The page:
Investing Rates

Course name: Advanced trading techniques

An investment is an asset or security that is purchased with the expectation that it will give a potential profit, can be sold at a later stage at a higher price for profit, or the value of the asset will appreciate with time. In finance, a variety of investment opportunities includes stocks, real estate, mutual funds, and bonds and, to some extent, commodities and options. The investments trade daily on the financial market, such as the stock market and other markets. The company’s performance and current events cause the stock value of a company to rise or fall.

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Investing Rates

If an investor implements investing practices, the longer he invests and is successful, the more chances of increasing the wealth. Inversely, if shorter the investment period, the more risk of losing money. But sometimes, the more risks, the more opportunity to magnify the potential. For example, Mark and John have each £100,000. Mark does not invest his money and keeps it in a ‘Checking Account’ that earns no interest. John, on the other hand, invests his money in diversified mutual funds. over ten years, if the market goes his way, John’s average investment growth is 7.2% meaning his investment rose £200,000 while Mark still has £100,000.

But as investment depends on future growth and forecasted assumptions, sometimes the expectation of the investor may fall short. For example, investing in the stock of a company that goes bankrupt all of a sudden. Saving is merely accumulating money to be used in the future without any risk. At the same time, investment involves putting money in a project or asset to make profits that entails equal risk.

Economic growth also rises when sound investments are made. An investor can put up money in a company that is raising capital to buy a machine that will increase production. As the output of finished goods increases, so does the Gross Domestic Product (GDP), which means a slight growth in the economy is due to equipment investment.

Difference between Investing and Speculation

Many traders are familiar with the terms of investing and speculation and use it to their advantage, depending on the type of investment and market trend. Investing is buying assets with an intent to hold them for the long term, while speculation is taking advantage of the price changes that occur for a short time period. The investors try to buy assets and build their portfolio while the speculators do not require full ownerships of asset and most trade on the underlying asset. Speculation is considered more risky as compared to investing.

Investment Rates

The investment is broadly defined as the relationship of aggregate tangible investment and value added. Some of the key terms that investors need to consider include Rate of Return (ROR) or Return on Investment (ROI), and Internal Rate of Return (IRR). The ROR and IRR are the two most common metrics used to measure the performance of an investment.

  • Rate of Return (ROR)

The rate of return is the investment’s net gain or loss over a certain period of time. It also means the earnings an asset has generated that is excess to its initial cost; the amount is usually expressed in annual percentage form such as (A % per year).

The ROR is calculated depending on the cash flows generated by the asset and can also include capital gain. The ROR can be positive or negative, when the asset produces less earnings than cost, then ROR is negative, and when asset produces high earnings in relation to its cost, then ROR is positive.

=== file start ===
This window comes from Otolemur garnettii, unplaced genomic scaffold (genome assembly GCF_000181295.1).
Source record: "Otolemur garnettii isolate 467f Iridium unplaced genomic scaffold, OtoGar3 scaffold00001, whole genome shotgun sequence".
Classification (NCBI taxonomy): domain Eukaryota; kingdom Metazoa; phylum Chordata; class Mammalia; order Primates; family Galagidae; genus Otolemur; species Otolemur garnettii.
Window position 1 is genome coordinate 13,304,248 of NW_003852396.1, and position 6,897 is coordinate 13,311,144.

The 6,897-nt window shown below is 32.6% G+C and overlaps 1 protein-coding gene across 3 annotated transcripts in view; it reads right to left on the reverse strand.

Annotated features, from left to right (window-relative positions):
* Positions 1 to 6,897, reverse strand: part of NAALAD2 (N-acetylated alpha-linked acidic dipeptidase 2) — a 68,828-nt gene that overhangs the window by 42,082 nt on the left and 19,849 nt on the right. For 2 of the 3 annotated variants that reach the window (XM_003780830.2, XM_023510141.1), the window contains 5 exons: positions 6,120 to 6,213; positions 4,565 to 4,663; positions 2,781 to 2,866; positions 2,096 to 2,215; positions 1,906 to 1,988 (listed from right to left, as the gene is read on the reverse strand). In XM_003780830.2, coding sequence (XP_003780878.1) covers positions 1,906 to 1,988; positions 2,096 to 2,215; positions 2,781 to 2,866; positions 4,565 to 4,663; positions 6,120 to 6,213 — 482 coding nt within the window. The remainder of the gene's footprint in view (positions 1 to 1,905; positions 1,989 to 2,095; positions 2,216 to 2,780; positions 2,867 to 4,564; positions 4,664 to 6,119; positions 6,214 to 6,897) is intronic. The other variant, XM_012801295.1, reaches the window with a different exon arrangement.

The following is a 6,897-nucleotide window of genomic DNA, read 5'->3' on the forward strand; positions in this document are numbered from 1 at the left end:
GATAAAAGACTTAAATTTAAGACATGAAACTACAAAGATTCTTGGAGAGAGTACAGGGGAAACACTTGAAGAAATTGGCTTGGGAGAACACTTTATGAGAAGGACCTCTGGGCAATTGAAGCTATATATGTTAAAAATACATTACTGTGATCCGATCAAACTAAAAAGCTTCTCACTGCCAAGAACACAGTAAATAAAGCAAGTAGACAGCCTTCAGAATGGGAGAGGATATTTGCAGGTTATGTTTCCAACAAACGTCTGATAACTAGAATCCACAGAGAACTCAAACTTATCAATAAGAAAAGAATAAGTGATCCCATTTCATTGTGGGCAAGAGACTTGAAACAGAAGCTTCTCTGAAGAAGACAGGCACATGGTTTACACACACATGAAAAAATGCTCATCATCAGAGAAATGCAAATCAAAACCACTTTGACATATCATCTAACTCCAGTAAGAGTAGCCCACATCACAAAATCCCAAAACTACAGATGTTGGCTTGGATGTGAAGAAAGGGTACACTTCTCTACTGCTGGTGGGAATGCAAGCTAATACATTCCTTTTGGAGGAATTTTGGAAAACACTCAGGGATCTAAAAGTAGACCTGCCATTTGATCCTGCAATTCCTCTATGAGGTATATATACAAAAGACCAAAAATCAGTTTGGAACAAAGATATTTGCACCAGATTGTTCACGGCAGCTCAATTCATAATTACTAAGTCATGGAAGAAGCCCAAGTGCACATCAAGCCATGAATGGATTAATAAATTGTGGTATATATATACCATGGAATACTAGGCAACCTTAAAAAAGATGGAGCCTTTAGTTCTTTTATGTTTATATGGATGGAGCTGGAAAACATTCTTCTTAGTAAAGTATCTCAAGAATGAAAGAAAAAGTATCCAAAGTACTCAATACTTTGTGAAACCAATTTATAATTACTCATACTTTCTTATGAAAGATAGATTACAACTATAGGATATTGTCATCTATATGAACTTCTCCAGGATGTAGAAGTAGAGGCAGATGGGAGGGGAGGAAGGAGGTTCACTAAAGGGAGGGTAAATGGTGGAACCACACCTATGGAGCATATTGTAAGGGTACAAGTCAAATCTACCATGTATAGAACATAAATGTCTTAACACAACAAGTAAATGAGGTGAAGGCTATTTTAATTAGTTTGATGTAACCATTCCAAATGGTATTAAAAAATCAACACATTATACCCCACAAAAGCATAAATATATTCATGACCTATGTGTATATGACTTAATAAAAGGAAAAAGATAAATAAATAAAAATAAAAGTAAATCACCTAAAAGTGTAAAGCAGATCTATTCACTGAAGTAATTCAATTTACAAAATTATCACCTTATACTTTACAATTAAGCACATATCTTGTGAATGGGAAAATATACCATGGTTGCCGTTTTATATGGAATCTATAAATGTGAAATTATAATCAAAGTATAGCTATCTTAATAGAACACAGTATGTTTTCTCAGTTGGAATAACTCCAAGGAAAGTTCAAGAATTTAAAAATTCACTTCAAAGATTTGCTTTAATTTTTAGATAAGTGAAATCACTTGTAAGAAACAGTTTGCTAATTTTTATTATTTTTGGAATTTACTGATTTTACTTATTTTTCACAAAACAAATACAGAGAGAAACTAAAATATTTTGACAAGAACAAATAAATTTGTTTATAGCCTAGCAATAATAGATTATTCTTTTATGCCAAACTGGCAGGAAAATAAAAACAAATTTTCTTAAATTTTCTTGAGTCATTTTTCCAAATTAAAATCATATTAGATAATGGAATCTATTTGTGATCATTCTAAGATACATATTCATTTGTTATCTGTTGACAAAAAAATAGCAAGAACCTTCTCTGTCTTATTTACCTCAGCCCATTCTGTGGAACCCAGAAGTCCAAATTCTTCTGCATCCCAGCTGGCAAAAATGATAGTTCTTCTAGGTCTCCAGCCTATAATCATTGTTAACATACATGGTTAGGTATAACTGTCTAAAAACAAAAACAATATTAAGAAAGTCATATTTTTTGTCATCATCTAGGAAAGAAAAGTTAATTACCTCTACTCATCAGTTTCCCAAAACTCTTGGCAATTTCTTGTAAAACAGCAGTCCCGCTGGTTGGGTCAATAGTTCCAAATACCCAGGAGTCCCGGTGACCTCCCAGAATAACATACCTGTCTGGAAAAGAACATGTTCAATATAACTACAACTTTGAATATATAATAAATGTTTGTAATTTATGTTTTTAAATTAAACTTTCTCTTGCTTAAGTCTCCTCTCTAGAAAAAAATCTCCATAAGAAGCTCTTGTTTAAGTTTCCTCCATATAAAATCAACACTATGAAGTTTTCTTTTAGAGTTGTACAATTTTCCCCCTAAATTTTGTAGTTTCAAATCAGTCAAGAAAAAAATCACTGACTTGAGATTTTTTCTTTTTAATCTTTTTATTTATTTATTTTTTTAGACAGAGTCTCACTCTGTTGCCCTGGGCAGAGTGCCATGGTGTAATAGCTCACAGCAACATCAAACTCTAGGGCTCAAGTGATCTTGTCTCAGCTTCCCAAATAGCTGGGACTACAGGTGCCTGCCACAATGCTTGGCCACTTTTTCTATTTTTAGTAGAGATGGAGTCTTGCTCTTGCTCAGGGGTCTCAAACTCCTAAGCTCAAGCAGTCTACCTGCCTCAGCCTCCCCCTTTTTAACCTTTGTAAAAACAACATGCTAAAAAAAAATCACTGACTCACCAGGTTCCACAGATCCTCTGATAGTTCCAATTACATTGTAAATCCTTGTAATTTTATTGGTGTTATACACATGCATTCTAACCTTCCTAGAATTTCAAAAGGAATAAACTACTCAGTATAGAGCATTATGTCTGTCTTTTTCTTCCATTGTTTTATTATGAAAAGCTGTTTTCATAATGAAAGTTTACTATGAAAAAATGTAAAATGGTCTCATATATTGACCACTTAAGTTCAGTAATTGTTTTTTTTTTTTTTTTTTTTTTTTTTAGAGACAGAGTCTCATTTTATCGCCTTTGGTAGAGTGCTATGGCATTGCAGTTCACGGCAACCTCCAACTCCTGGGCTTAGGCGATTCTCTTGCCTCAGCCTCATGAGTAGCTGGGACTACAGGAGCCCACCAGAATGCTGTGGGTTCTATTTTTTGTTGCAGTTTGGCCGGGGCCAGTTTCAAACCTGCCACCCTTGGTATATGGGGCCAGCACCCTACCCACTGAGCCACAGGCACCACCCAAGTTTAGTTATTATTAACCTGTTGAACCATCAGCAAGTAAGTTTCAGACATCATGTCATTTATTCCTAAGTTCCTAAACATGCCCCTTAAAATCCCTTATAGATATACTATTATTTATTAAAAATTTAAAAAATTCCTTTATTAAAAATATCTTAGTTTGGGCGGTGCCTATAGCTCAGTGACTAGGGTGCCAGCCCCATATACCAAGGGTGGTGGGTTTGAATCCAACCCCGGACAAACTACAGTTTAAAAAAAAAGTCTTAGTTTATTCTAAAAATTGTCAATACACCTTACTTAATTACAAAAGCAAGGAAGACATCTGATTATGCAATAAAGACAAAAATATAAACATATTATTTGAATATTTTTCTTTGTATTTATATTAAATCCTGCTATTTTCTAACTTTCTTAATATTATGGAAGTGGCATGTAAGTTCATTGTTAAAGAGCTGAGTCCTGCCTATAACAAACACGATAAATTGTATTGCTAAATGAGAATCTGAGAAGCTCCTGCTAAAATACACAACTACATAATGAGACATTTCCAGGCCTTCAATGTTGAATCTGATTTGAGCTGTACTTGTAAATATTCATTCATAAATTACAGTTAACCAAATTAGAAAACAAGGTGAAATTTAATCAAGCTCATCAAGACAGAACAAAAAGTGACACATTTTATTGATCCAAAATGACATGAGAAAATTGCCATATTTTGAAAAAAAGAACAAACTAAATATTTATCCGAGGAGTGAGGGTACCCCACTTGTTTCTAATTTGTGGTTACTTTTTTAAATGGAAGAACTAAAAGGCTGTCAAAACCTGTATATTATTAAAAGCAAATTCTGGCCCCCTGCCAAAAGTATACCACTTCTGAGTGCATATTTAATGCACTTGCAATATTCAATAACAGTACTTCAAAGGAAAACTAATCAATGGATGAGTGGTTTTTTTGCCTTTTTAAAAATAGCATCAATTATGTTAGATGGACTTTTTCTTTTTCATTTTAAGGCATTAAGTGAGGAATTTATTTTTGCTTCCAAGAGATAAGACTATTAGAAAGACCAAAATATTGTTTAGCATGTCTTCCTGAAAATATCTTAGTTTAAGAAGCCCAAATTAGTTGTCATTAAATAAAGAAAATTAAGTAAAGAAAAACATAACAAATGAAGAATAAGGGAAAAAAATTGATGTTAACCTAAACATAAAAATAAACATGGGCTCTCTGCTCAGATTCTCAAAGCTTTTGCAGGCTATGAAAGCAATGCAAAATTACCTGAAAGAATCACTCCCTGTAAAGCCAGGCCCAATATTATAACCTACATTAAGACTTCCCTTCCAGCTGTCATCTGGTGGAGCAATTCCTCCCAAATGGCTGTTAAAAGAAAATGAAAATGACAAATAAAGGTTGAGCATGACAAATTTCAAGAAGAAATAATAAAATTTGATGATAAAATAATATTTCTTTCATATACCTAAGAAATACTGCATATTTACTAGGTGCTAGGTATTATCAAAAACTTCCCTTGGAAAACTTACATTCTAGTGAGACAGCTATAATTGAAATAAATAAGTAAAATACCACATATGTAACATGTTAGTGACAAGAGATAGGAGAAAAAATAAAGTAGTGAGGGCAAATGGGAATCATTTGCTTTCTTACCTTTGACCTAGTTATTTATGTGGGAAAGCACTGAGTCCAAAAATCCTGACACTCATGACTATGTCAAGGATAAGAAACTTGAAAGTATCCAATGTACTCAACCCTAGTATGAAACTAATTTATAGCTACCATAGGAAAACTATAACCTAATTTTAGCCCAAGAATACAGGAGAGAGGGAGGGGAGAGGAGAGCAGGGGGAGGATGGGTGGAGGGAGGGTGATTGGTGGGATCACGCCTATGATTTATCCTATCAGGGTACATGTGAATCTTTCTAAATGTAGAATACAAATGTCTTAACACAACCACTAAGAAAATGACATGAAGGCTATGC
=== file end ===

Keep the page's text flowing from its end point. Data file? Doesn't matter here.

The ROR is calculated by (Final Asset Value minus Initial Asset Value) and divided by Initial Asset Value.

ROR = (Current Value-Initial Value/Initial Value) × 100

The rate of return is mostly used to compare similar assets to know which asset is a better investment. The ROR helps the investor to determine the percentage change from the moment the asset is bought to the moment it is sold. The ROR theory can easily be applied to stocks, real estate, fine art, and bonds

The simple rate of return is also called Return on Investment (ROI), and basic growth rate, Investors, usually select a Required Rate of return (RRR) before making an investment decision. The RRR means the minimum gain an investor will accept for owning the stock of a company and popularly used to determine the profitability of an investment project.

The simple rate of return is called the nominal rate of return, as it does not take inflation into account. When the inflation rate is also taken into calculation, then it is called a real rate of return.

  • Internal Rate of Return (IRR).

The internal rate of return (IRR) is a standard method used to compare different investments or projects. The internal rate of return is simply an interest rate that an investor uses and compares it to the capital or the cost he pays to get funds through debt or equity to finance an investment. If the investor's IRR on a project or investment exceeds the capital, then it is a good investment. But if the IRR in the project or investment is lower than the cost of capital, then it is a bad investment, and it is also called the ‘minimum rate of return

The ROR shows the total growth of investment from beginning to end, while IRR shows the annual growth rate. ROR is mostly used as it is easy, while IRR calculation can be confusing; however, now there is advanced software that can easily calculate IRR.

The information above is for education purposes only and cannot be considered as investment advice. Past performance is not reliable indicator of future results.

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